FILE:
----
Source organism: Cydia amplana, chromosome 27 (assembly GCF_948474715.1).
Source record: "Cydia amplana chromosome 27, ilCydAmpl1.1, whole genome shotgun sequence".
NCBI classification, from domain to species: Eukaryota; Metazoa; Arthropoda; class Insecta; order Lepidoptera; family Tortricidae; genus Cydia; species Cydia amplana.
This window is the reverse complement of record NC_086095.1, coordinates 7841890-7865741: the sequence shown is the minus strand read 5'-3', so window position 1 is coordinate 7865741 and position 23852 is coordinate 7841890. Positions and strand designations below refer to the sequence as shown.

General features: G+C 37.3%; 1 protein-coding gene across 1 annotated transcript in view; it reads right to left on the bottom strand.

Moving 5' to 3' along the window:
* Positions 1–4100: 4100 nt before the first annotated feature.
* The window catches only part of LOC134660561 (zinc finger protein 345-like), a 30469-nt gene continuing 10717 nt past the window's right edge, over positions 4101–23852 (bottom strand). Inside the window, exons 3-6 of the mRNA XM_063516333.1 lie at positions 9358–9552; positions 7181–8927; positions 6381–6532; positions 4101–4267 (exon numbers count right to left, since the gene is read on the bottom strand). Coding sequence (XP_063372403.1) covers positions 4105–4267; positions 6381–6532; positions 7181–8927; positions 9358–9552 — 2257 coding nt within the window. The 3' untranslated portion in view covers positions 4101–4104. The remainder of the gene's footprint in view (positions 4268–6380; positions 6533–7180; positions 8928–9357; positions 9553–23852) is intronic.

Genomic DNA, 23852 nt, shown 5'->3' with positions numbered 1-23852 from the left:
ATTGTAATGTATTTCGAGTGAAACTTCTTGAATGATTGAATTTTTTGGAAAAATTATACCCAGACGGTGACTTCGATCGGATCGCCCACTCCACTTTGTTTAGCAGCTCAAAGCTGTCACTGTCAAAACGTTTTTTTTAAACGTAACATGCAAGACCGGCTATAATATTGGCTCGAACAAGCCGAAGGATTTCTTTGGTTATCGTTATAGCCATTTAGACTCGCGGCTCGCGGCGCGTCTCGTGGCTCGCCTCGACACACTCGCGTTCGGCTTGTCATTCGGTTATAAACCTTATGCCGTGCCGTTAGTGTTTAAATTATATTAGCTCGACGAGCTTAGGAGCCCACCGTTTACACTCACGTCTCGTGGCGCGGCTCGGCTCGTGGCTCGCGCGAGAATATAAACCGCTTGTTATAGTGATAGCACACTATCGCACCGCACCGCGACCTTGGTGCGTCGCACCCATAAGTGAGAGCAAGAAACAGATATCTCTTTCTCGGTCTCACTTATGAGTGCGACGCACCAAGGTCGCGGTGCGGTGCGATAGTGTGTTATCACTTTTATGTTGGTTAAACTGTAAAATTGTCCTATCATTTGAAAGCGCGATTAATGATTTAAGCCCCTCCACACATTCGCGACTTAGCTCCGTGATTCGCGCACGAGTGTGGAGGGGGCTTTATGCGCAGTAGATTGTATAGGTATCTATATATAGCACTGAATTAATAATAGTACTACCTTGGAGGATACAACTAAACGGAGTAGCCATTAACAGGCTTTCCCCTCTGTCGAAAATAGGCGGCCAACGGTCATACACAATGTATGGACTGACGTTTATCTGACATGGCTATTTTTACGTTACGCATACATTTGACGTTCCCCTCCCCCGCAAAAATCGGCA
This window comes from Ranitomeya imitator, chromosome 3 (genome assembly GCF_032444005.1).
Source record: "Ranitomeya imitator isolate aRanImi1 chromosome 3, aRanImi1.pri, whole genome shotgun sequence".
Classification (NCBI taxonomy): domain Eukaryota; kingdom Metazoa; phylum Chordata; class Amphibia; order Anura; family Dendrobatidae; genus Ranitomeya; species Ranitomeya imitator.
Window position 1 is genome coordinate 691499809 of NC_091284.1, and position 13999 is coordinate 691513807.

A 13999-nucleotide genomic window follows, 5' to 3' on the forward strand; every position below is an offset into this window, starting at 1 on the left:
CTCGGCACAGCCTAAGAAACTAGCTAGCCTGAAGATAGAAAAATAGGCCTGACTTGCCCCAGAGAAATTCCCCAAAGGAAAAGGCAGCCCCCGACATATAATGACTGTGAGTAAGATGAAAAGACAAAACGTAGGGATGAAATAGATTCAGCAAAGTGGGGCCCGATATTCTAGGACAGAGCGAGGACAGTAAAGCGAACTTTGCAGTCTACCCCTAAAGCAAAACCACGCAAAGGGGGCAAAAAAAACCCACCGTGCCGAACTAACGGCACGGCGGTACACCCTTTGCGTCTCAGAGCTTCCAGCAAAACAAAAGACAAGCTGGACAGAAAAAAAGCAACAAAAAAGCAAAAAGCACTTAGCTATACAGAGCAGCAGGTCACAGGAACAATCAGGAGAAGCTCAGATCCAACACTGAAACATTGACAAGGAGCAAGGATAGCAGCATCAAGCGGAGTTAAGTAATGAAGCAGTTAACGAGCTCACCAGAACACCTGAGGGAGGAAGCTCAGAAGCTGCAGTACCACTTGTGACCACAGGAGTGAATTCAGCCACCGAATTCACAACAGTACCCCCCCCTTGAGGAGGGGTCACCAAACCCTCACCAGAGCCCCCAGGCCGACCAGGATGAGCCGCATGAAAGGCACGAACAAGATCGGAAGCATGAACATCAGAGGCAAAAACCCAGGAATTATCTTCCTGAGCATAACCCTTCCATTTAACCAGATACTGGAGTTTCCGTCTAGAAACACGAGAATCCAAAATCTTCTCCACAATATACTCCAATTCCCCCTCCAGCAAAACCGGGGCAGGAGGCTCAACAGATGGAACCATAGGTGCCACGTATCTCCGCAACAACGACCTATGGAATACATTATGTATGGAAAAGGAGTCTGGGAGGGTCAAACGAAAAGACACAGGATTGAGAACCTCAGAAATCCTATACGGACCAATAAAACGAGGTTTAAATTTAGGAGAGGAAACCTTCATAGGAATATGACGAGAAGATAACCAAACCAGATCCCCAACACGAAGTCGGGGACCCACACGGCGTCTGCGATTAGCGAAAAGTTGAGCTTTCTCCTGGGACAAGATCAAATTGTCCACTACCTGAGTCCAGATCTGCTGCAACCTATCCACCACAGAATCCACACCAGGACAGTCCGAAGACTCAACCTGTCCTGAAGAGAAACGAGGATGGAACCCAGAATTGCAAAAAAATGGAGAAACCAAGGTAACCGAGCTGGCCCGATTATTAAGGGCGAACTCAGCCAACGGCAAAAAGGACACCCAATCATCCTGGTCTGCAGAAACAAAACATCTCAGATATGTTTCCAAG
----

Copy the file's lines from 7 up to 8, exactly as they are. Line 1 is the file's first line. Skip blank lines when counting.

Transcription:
* Positions 1–4100: 4100 nt before the first annotated feature.
* The window catches only part of LOC134660561 (zinc finger protein 345-like), a 30469-nt gene continuing 10717 nt past the window's right edge, over positions 4101–23852 (bottom strand). Inside the window, exons 3-6 of the mRNA XM_063516333.1 lie at positions 9358–9552; positions 7181–8927; positions 6381–6532; positions 4101–4267 (exon numbers count right to left, since the gene is read on the bottom strand). Coding sequence (XP_063372403.1) covers positions 4105–4267; positions 6381–6532; positions 7181–8927; positions 9358–9552 — 2257 coding nt within the window. The 3' untranslated portion in view covers positions 4101–4104. The remainder of the gene's footprint in view (positions 4268–6380; positions 6533–7180; positions 8928–9357; positions 9553–23852) is intronic.